Book club book review

The Two Wells Book Club (back row left to right), Fran Taplin, Jenny Dowling, Angela Brient, Sue Peters, and Jill Meyer. Seated, Bronwyne Sharpe and Christobel Crabb.

This historical novel set in the mid 17th Century is based loosely on the small amount of history available on Caleb Cheeshahteaumuck, the first Native American from Martha’s Vineyard to graduate from Harvard College in 1665.  

Brooks explores a myriad of themes in the book, particularly the strong religious attitudes and beliefs that permeated every aspect of people’s lives.  

It is a book which brings to light many social issues from the time and country that it is based in, and which still resonates in today’s society.

The main character, Bethia, is born into a strict Puritan society and her own personal struggles begin with the fact that she is female, as there are immediate social obstacles put in place.

Her father is quite ‘liberal’ in his views towards the American Indians, he doesn’t believe in stealing from or harming the local Indians.

Caleb and Bethia develop an innocent friendship, but they must be sensitive due to the constraints of the day and the different cultures.

The clash of the two cultures is portrayed with Bethia questioning her own religion, and she is increasingly frustrated in her yearning for knowledge, which is frowned upon for women.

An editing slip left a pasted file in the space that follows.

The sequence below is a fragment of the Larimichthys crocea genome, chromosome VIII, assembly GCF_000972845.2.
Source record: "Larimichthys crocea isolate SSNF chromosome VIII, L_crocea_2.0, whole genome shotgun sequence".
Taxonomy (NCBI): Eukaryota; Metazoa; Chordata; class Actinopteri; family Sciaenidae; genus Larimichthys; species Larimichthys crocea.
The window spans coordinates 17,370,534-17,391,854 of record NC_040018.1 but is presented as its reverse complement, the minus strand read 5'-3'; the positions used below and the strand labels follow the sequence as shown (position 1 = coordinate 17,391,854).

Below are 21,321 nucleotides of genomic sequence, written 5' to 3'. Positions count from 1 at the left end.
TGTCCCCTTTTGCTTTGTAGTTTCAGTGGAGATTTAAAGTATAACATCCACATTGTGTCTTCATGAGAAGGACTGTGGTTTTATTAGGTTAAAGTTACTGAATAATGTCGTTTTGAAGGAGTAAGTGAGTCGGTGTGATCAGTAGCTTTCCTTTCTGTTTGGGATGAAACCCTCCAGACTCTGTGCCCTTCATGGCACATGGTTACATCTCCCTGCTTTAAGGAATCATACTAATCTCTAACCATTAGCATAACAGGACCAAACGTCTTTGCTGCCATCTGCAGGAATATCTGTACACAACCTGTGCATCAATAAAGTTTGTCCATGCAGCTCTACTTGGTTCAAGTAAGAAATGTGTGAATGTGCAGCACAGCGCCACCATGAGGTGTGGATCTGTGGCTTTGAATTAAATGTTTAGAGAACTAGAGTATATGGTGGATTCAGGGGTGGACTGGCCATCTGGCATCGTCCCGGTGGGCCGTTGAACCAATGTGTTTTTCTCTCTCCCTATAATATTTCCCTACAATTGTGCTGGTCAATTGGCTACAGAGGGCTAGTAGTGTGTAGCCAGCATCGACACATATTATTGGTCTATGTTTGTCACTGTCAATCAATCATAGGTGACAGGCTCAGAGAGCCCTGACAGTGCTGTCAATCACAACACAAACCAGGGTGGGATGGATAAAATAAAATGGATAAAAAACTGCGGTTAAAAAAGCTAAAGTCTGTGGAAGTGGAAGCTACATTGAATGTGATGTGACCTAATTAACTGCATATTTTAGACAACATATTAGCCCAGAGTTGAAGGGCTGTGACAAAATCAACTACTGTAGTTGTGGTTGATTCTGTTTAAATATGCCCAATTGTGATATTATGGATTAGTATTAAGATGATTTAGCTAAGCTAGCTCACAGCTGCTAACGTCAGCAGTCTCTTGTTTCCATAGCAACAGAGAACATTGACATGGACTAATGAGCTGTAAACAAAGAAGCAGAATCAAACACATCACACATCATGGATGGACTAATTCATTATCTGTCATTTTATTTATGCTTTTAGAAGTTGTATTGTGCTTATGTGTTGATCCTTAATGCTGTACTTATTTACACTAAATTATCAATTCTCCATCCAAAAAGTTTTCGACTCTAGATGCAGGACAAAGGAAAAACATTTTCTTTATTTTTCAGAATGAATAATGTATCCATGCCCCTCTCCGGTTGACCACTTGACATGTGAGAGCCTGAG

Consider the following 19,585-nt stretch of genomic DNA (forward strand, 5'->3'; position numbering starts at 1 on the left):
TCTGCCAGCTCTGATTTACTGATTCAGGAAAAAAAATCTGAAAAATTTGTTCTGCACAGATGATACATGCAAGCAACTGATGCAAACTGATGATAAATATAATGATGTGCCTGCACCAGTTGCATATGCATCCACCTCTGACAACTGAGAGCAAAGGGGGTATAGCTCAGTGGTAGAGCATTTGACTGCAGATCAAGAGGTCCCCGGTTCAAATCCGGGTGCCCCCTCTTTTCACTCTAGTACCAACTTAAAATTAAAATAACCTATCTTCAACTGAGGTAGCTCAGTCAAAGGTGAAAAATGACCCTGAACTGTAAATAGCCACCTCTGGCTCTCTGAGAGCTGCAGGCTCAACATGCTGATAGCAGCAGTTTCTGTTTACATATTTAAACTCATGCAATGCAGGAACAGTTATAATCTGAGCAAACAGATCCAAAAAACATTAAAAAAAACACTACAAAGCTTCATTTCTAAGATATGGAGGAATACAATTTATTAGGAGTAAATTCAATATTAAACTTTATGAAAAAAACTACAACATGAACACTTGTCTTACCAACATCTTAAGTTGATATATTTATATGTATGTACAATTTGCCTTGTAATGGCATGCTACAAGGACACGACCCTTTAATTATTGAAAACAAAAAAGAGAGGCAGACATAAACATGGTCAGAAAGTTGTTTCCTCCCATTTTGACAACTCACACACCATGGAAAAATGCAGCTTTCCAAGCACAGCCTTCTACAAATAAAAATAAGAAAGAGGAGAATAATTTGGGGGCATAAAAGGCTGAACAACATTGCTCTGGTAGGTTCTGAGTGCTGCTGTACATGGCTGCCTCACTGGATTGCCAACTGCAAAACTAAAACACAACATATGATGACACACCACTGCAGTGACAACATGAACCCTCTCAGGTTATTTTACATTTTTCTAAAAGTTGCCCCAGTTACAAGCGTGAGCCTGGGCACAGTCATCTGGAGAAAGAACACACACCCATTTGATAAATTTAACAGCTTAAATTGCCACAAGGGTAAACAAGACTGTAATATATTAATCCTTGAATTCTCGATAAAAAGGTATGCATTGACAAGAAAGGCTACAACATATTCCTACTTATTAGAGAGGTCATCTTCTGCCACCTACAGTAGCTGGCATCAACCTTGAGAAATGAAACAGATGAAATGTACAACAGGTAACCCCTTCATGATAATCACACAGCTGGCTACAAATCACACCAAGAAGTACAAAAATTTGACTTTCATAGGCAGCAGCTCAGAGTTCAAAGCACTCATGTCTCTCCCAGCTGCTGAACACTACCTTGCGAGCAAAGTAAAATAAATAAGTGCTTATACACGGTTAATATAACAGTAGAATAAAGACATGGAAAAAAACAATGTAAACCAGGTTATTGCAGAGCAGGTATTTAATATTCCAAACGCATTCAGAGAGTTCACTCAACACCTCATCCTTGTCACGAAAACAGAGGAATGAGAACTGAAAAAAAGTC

The book was immensely enjoyed by most of the members, some having read it previously and appreciated it more so the second time round.

The language was hard to read at times, as Brooks used the old English vocabulary that was spoken in the day, although this helped to drag the reader into the time the story was set.

Some of the members found the characters difficult to relate to, however, all held the same attitude to towards the character of ‘Makepeace’, Bethia’s brother, a very unlikeable person.

The author, Geraldine Brooks, won the Pulitzer Prize for fiction in 2006 for another novel, ‘March’, and ‘Caleb’s Crossing’ was on the New York Time’s best seller list when it was released in 2011.  Many of her other novels are international best sellers.

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